* If you want to be fancy, tell people that you wouldn’t think of making soup without mirepoix. Hah! All you’ve said is you need carrots, celery and onions to make really good soup. I don’t think I've ever made chicken or turkey soup without lots of mirepoix. ;-) You can sauté your vegetables before putting them in the soup stock, but it’s not necessary.



* That being said, almost any vegetable can go into your soup. I have used: green beans, yellow beans, cauliflower, broccoli, canned tomatoes, potato, celery, onion, carrot, cabbage, parsnip, and more than I can even remember. It’s great if you've just got a handful of something left, like the soup that is simmering on my stove right now that has the last of the green beans in it. You can add even cannellini or navy beans to your soup!


* Another beauty of soup is: you can use any kind of pasta in it, any at all! Even if you've got a handful of uncooked rotini or ziti left and think that size pasta is too big for a bowl of soup (you’re probably right) just crunch it up! You can even use a variety of pastas. Just crush them slightly and add them to the soup. Soup is very plebeian dish; it is not fancy-schmancy, and will be cheerfully different every time you make it. Just don’t add the pasta too soon, or it will take over the soup pot. Orzo starts out looking innocently like rice, but if overcooked ends up looking like dumplings; trust me, know.


Now it’s your turn to school me. 

What are your no-fail soup tips? I am a willing student in all things soup, and I just know you all will have lots to tell me! Is there one soup you make all the time, or do you change it up? Share, please!


~ Victoria


~::~


About
Freezer I’ll Shoot...

Trying to escape her overbearing mother, vintage kitchenware enthusiast and soon-to-be columnist Jaymie Leighton retreats to her family’s cottage on Heartbreak Island. While there she hopes to write an article about the Ice House restaurant, owned by good friends and neighbors, siblings Ruby and Garnet Redmond. Once an actual icehouse, the restaurant is charmingly decorated with antique tools of the trade, including a collection of ice picks.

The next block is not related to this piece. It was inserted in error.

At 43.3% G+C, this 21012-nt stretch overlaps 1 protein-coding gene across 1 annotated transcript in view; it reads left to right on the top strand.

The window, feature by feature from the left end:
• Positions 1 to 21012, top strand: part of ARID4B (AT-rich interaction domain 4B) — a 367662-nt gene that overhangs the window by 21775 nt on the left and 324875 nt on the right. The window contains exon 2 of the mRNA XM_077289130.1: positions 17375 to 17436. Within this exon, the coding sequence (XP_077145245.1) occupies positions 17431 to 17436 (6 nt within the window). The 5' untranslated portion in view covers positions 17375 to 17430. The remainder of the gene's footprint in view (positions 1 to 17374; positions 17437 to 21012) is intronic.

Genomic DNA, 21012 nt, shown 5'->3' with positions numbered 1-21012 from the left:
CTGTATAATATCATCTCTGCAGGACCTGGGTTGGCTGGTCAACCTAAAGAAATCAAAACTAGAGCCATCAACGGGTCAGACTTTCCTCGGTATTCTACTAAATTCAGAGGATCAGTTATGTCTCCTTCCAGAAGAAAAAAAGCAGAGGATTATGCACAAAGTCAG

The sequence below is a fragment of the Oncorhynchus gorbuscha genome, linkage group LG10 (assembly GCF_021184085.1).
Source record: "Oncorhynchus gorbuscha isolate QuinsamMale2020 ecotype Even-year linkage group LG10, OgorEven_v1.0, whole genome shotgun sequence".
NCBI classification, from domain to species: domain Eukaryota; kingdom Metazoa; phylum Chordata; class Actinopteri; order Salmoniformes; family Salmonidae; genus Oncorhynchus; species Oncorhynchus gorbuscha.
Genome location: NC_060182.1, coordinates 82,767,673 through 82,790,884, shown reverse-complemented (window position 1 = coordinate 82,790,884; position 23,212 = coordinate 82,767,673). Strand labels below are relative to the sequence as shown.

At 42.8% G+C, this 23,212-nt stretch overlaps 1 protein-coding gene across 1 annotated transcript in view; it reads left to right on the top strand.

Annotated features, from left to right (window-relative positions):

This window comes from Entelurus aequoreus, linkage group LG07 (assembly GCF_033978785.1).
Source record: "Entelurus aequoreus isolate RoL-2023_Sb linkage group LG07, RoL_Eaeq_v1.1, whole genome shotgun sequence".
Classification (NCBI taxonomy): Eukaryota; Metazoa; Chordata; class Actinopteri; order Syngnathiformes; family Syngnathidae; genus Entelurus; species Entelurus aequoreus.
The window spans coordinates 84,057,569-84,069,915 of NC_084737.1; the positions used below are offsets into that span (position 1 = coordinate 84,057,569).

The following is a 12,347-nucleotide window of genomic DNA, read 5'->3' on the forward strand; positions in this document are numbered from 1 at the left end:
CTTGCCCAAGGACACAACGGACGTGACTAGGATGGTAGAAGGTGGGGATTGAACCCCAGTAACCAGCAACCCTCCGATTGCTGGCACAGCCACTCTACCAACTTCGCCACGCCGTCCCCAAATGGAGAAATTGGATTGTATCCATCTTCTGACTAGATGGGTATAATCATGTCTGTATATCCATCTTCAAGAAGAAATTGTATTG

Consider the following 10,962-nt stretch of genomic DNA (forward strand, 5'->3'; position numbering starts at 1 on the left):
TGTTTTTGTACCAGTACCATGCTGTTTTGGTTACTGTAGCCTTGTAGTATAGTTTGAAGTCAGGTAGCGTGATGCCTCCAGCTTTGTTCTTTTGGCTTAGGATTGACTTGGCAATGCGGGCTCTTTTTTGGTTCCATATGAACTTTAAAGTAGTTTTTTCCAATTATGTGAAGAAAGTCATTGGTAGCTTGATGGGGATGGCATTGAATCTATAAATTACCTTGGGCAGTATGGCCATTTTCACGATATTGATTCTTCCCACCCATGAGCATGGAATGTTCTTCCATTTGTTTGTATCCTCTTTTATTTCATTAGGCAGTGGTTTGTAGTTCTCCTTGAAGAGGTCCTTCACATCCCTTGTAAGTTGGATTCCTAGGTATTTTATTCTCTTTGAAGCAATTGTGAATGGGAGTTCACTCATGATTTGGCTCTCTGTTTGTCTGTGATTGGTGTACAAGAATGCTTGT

One night, while working on her article, Jaymie overhears an argument, and, ever the sleuth, sets out to explore. But when she stumbles upon a dead body, her blood runs cold. It’s Urban Dobrinskie, whose feud with the Redmonds is no secret, and he’s got an ice pick through his heart. Now Jaymie’s got to sharpen her sleuthing skills to chip away at the mystery and prove her neighbors’ innocence – before someone else gets picked off…


~::~

Victoria Hamilton, nationally bestselling author of Freezer I’ll Shoot, Book 3 of the Vintage Kitchen Mystery series, is the pseudonym of Donna Lea Simpson, bestselling author of romance and historical mystery novels.

Victoria starting reading mystery novels at the age of 12 and devoured Agatha Christie mysteries, as well as those of Dorothy L. Sayers and Ngaio Marsh. She still adores mysteries, especially the cozy mysteries of Janet Bolin, Krista Davis, and others. 

She loves to cook, and collects teapots and teacups, as well as vintage kitchen utensils and bowls. She also enjoys crafts, especially cross-stitching and crocheting, and spends summer days in the garden, drinking tea or wine. Besides the Vintage Kitchen Mystery series Victoria also writes the Merry Muffin Mystery series and the Teapot Collector Mystery series which debuts with Tempest in a Teapot, out June 3rd, 2014.